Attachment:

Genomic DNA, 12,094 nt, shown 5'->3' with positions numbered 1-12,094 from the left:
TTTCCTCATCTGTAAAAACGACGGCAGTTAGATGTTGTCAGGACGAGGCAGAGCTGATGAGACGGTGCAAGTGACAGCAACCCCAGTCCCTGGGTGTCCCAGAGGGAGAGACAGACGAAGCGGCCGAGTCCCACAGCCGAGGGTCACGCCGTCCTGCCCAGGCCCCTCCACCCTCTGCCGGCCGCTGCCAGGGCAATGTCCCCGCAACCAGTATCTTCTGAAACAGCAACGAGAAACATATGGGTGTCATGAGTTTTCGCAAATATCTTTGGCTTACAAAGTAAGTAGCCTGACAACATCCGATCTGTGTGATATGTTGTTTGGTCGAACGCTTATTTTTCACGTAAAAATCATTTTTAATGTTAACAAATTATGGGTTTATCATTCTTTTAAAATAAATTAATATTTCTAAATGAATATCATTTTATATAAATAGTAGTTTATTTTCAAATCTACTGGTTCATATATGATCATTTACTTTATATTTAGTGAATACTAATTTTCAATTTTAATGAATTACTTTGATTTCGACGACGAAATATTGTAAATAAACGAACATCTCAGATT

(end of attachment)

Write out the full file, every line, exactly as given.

Genomic DNA, 12,094 nt, shown 5'->3' with positions numbered 1-12,094 from the left:
TTTCCTCATCTGTAAAAACGACGGCAGTTAGATGTTGTCAGGACGAGGCAGAGCTGATGAGACGGTGCAAGTGACAGCAACCCCAGTCCCTGGGTGTCCCAGAGGGAGAGACAGACGAAGCGGCCGAGTCCCACAGCCGAGGGTCACGCCGTCCTGCCCAGGCCCCTCCACCCTCTGCCGGCCGCTGCCAGGGCAATGTCCCCGCAACCAGTATCTTCTGAAACAGCAACGAGAAACATATGGGTGTCATGAGTTTTCGCAAATATCTTTGGCTTACAAAGTAAGTAGCCTGACAACATCCGATCTGTGTGATATGTTGTTTGGTCGAACGCTTATTTTTCACGTAAAAATCATTTTTAATGTTAACAAATTATGGGTTTATCATTCTTTTAAAATAAATTAATATTTCTAAATGAATATCATTTTATATAAATAGTAGTTTATTTTCAAATCTACTGGTTCATATATGATCATTTACTTTATATTTAGTGAATACTAATTTTCAATTTTAATGAATTACTTTGATTTCGACGACGAAATATTGTAAATAAACGAACATCTCAGATT